incredibles-2

Incredibles 2: A Superhero Family Drama

Genre films sometimes produces mindless, trope-filled drivel, and other times use the genre template to engage with something meaningful.  Incredibles 2 is the latter.

Like its predecessor, Incredibles 2 is a thematic exploration of the superhero genre.  This film embraces that legacy more directly, using a more standard and predictable plot, but with a few twists.  Helen gets the majority of the action focus, getting thrown back into the spotlight while Bob learns to manage the kids as a full-time dad.  More than social criticism, this is a tool for exploring Bob and Helen’s marriage, as they each learn what it’s like to be in the other’s shoes, and the emotional difficulties that come as a result.  More than anything, the teamwork of the family unit is a core principle – even the children prove themselves essential.

Bird applies that emotional core to a setting that balances legacy and theme.  The Incredibles has always been something a post-Watchmen story.  While the nuclear war aspect is not in play in The Incredibles, it directly engages that anti-superhero bias, and chooses other themes to play off that are also mature.  The first film shows Bob struggling with a midlife crisis, self-destructive pride, and even hints at a kind of infidelity.  This sequel also contains mature themes, more directly confronting the cynicism that defined Alan Moore’s signature work.  This tricky balance between mature themes and making a family film occasionally works to the film’s disadvantage.  It has its share of intense moments, and the language is not always family-friendly – the film includes a couple of mild profanities, plus a couple misuses of God’s name.

With that said, the film is a family film in just about every sense of the word.  Just as Ant-Man is a heist film and Captain America: The Winter Soldier is a spy thriller, both The Incredibles and Incredibles 2 are family dramas, with the latter portraying family identity in the midst of a changing social climate.  But good superhero films must also have the excitement factor.  There, too, Brad Bird delivers.  One particular chase scene (which contains a potentially seizure-inducing moment for those with epilepsy) is so kinetic and cinematic, it could be in a Nolan Batman film.  The action setpieces are diverse, from a claustrophobic apartment complex to a speeding train.  If there is a weakness here – and the film has few – it’s in the implausibility of the third act, which clashes some with the grounded tone of the first two.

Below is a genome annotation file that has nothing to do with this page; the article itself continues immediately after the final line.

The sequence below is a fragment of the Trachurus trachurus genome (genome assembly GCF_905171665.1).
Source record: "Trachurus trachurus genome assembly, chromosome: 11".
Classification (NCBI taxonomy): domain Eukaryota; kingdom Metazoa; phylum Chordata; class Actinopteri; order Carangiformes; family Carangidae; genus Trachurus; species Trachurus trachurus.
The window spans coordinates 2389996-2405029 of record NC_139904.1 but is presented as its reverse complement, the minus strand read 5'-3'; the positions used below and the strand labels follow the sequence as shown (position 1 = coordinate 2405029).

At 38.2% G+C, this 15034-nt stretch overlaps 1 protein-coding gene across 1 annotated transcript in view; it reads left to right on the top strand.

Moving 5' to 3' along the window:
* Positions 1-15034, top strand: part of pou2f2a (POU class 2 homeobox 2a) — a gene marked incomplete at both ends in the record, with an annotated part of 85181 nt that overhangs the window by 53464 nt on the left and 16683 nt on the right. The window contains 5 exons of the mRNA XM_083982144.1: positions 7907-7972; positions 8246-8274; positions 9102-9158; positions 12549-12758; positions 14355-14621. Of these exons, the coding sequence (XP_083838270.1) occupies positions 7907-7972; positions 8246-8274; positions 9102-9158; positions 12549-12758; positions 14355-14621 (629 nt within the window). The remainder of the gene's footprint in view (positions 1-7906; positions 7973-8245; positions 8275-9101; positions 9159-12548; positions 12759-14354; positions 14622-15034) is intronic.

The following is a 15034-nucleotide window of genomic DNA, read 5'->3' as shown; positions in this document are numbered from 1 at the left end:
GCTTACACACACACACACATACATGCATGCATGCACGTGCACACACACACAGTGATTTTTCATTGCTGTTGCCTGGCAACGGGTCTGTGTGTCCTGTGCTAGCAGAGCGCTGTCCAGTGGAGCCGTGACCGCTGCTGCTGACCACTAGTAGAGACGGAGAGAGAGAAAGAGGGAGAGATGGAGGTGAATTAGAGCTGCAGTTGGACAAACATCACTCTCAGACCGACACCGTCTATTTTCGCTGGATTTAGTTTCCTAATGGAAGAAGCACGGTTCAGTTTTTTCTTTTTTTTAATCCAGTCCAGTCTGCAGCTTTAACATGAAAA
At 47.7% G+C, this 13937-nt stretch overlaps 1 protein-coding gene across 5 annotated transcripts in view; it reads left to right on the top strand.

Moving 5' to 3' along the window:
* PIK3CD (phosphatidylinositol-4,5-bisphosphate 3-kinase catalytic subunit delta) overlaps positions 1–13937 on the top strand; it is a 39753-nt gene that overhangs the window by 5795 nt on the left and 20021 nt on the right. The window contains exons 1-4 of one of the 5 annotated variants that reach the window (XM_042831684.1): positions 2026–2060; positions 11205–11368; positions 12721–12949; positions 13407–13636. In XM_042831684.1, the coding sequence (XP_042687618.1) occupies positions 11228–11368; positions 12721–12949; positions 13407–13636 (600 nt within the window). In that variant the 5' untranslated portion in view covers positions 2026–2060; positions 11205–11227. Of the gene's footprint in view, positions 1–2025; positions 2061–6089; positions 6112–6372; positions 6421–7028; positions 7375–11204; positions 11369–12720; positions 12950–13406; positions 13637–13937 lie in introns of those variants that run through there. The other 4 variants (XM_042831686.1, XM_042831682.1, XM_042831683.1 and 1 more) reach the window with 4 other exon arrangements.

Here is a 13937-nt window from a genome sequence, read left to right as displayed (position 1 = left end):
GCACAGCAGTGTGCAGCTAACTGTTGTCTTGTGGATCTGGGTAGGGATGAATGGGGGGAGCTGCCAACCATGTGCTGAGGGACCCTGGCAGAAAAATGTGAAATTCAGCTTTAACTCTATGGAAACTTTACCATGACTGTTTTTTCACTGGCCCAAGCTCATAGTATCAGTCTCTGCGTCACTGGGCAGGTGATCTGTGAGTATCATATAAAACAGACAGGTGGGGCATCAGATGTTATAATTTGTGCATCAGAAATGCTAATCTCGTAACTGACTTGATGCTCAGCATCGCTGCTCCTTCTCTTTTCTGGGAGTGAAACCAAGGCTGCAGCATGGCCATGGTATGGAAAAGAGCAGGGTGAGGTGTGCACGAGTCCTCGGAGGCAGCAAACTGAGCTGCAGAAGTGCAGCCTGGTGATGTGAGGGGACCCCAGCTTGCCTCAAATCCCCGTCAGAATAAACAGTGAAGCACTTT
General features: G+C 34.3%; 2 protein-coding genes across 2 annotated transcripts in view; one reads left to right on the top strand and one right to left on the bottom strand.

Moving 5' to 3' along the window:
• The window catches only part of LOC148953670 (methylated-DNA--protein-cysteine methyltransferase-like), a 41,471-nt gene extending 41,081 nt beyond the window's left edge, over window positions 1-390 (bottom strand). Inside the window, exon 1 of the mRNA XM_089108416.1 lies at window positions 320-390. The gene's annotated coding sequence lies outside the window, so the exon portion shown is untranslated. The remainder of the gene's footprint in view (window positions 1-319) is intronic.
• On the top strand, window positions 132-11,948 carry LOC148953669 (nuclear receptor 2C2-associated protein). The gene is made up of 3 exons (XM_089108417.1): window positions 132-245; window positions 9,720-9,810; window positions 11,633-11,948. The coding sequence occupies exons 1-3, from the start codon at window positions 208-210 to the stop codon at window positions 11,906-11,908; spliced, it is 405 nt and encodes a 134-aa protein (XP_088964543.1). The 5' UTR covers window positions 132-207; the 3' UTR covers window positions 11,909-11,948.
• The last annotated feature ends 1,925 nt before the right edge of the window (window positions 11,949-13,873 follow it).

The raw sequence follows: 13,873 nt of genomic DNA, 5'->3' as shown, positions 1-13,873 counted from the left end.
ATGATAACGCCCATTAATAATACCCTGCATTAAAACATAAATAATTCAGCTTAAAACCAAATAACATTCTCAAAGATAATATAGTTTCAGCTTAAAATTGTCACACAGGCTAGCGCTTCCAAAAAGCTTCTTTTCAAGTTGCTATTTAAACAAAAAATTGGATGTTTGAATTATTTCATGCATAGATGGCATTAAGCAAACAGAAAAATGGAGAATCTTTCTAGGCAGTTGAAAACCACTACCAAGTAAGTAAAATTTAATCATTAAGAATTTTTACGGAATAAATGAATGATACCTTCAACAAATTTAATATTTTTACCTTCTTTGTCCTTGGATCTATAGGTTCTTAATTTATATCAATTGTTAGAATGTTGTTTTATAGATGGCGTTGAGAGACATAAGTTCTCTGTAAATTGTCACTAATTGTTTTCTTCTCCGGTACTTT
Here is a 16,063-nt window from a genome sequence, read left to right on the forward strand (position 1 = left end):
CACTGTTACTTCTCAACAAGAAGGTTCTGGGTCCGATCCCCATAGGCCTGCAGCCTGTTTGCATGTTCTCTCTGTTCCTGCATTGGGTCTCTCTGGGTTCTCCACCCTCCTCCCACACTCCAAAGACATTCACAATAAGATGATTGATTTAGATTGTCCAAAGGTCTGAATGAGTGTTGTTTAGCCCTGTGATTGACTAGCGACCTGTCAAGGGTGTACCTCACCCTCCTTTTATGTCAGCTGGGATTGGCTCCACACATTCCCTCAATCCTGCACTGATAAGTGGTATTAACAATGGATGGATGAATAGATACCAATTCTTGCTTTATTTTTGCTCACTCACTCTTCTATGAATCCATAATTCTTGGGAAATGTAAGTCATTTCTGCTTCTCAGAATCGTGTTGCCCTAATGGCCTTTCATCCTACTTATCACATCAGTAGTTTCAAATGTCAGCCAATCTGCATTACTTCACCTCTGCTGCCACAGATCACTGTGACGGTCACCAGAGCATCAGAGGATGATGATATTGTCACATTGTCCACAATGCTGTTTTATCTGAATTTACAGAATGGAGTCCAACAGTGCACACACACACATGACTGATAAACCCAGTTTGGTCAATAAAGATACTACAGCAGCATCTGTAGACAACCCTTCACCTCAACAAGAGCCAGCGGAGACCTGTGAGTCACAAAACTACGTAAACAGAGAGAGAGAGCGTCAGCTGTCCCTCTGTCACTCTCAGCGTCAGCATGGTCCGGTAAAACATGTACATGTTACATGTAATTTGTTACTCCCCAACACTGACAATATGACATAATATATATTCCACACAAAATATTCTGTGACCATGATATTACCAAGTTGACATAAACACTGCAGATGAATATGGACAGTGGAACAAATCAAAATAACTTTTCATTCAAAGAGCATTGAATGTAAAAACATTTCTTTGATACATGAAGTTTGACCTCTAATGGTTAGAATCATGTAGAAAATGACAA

Ultimately, the film is a great example of what Pixar does at its best – applying mature themes to the canvas of family-friendly film.  The film has a lot to say, mostly about the complex nature of family dynamics and identity, although it gets occasionally sidetracked into other ideas.  This, too, is one of the film’s weaknesses – it touches on so many interesting ideas that it spreads itself too thin.  But the ideas it does touch on are socially relevant and thought-provoking, a testament to the intention and passion behind the work.

The family themes could not come at a more appropriate time, culturally speaking.  Even Christian homes often struggle to stay together, and the family dynamics of Incredibles 2 are very positive, both in parenting and in marriage.  There’s plenty here for the kids as well (although intense moments and a few mild profanities should be not be overlooked).  In all, while the film could be more child-friendly in terms of language, its mature themes and family values bring a robust cinematic experience to a cluttered blockbuster season.

Rating: 8/10

Logan Judy
Logan Judy is a Christian blogger and science fiction author with a Batman complex. At Cross Culture, Logan writes about film, comics, cultural analysis, and whatever else strikes his fancy. In addition to his work at Cross Culture, Logan also blogs and podcasts at A Clear Lens. You can find him tweeting about Batman, apologetics, and why llamas will one day rule the world, @loganrjudy.
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